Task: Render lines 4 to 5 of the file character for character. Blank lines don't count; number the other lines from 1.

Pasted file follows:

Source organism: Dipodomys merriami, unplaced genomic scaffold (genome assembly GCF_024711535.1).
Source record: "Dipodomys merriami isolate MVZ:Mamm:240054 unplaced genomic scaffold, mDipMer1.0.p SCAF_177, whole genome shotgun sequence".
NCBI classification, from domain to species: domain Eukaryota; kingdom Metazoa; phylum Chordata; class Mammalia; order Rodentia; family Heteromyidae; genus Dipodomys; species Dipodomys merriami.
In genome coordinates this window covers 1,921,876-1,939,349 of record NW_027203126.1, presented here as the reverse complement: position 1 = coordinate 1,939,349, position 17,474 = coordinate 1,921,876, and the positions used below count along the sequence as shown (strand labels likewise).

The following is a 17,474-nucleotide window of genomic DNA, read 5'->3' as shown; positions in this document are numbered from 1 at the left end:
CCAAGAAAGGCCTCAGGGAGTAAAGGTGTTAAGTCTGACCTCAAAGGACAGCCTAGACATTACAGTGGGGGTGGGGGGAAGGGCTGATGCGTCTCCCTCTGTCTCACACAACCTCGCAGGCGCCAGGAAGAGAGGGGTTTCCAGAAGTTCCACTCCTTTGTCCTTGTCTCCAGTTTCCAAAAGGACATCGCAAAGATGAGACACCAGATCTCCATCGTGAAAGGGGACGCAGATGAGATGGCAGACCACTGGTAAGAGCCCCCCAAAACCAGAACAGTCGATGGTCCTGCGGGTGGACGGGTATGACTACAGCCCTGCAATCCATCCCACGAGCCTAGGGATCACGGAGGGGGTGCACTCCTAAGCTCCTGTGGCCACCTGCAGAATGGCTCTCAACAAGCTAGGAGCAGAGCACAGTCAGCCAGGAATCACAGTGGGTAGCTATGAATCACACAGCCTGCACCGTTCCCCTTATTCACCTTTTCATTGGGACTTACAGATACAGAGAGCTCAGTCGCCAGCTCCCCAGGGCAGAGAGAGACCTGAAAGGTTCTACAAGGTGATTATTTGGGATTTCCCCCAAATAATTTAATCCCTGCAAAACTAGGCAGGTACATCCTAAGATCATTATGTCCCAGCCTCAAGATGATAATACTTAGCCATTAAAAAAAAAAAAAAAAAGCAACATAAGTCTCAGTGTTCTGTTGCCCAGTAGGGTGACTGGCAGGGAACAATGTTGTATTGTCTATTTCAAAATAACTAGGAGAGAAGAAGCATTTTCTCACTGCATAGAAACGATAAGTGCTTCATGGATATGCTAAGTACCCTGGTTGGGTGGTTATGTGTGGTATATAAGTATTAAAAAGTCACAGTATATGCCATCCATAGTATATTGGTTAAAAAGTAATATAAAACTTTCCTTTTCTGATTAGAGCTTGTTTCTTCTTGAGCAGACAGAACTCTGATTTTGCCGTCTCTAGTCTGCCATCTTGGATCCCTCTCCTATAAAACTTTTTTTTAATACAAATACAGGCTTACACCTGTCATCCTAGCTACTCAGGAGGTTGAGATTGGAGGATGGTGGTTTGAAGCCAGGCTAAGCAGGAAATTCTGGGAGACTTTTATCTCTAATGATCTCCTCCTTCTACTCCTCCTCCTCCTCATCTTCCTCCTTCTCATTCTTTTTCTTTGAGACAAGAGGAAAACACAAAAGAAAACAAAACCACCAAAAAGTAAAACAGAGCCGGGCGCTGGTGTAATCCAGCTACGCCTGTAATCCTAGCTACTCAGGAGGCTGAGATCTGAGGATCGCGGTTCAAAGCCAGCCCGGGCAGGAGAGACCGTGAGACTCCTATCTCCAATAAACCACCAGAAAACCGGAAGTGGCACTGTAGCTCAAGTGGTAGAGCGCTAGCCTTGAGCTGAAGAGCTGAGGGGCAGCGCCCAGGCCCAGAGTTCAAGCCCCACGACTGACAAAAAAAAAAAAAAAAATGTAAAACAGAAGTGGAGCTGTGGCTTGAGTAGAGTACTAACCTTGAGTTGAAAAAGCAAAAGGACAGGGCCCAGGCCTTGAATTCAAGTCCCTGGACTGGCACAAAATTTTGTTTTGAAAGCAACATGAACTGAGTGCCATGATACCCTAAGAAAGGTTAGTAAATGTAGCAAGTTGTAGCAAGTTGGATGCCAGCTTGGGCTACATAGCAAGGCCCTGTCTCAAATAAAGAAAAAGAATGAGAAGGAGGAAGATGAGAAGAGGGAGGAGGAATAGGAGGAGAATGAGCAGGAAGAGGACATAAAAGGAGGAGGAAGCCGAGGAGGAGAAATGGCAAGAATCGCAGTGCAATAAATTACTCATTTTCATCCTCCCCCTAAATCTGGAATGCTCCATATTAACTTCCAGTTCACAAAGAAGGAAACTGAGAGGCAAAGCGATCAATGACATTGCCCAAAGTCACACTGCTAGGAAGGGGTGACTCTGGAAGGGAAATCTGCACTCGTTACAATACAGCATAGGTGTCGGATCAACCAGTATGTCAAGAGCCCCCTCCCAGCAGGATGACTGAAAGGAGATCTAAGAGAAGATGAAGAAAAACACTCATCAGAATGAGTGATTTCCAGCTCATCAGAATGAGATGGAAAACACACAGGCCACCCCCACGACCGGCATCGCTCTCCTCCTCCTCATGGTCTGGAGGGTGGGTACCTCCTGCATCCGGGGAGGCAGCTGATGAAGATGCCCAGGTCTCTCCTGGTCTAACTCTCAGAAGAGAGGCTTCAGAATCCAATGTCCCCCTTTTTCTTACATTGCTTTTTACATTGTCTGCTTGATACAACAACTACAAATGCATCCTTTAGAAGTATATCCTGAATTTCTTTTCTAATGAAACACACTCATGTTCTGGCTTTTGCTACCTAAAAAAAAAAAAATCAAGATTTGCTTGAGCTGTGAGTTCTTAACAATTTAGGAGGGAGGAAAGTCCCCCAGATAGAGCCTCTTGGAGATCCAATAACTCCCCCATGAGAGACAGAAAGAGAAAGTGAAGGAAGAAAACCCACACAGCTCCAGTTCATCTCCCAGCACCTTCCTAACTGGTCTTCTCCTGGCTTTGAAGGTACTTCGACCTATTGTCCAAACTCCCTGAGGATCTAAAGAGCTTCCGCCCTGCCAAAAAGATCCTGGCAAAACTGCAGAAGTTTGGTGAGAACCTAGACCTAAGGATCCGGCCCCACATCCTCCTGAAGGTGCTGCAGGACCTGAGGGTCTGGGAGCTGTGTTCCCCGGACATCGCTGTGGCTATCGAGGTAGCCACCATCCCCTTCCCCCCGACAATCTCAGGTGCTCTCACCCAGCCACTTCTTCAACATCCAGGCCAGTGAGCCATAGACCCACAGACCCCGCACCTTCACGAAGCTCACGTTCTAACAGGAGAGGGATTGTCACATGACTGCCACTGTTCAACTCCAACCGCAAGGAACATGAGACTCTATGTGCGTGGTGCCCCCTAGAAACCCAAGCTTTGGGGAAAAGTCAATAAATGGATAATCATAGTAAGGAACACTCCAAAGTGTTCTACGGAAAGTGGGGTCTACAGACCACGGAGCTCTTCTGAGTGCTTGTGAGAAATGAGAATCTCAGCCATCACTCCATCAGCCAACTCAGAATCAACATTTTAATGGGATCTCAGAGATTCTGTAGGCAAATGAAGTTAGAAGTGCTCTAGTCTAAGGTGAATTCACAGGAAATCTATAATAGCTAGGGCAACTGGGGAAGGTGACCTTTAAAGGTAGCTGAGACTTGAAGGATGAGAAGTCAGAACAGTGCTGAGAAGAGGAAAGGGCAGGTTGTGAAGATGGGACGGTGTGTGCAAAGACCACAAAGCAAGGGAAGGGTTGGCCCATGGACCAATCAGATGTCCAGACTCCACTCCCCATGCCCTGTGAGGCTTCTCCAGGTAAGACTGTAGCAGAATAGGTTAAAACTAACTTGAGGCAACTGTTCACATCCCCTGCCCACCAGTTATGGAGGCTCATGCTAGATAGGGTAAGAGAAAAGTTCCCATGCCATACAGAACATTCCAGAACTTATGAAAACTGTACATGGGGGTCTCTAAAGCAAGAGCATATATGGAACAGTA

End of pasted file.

In genome coordinates this window covers 1,921,876-1,939,349 of record NW_027203126.1, presented here as the reverse complement: position 1 = coordinate 1,939,349, position 17,474 = coordinate 1,921,876, and the positions used below count along the sequence as shown (strand labels likewise).

The following is a 17,474-nucleotide window of genomic DNA, read 5'->3' as shown; positions in this document are numbered from 1 at the left end: